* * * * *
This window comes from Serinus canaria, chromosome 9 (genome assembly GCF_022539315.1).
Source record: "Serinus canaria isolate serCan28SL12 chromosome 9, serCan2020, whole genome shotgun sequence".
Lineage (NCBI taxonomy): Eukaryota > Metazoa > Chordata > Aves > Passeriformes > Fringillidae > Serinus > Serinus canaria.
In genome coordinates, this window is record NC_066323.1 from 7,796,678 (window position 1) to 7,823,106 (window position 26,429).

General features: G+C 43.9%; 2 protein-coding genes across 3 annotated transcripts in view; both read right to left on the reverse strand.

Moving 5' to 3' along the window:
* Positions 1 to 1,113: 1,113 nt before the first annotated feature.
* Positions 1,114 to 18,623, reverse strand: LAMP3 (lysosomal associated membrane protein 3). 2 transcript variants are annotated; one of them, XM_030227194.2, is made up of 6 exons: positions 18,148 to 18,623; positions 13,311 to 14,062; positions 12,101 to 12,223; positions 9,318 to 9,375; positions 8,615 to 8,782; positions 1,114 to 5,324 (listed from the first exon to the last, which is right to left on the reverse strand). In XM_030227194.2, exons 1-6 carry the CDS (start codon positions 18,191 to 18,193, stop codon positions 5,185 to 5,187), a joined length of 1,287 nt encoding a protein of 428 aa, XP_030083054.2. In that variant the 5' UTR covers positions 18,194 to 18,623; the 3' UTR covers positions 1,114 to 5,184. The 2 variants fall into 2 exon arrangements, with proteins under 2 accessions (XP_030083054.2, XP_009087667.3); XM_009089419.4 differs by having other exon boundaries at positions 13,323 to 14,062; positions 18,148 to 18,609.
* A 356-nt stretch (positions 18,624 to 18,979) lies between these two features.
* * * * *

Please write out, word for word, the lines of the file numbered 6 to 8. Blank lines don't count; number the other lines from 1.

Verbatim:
Moving 5' to 3' along the window:
* Positions 1 to 1,113: 1,113 nt before the first annotated feature.
* Positions 1,114 to 18,623, reverse strand: LAMP3 (lysosomal associated membrane protein 3). 2 transcript variants are annotated; one of them, XM_030227194.2, is made up of 6 exons: positions 18,148 to 18,623; positions 13,311 to 14,062; positions 12,101 to 12,223; positions 9,318 to 9,375; positions 8,615 to 8,782; positions 1,114 to 5,324 (listed from the first exon to the last, which is right to left on the reverse strand). In XM_030227194.2, exons 1-6 carry the CDS (start codon positions 18,191 to 18,193, stop codon positions 5,185 to 5,187), a joined length of 1,287 nt encoding a protein of 428 aa, XP_030083054.2. In that variant the 5' UTR covers positions 18,194 to 18,623; the 3' UTR covers positions 1,114 to 5,184. The 2 variants fall into 2 exon arrangements, with proteins under 2 accessions (XP_030083054.2, XP_009087667.3); XM_009089419.4 differs by having other exon boundaries at positions 13,323 to 14,062; positions 18,148 to 18,609.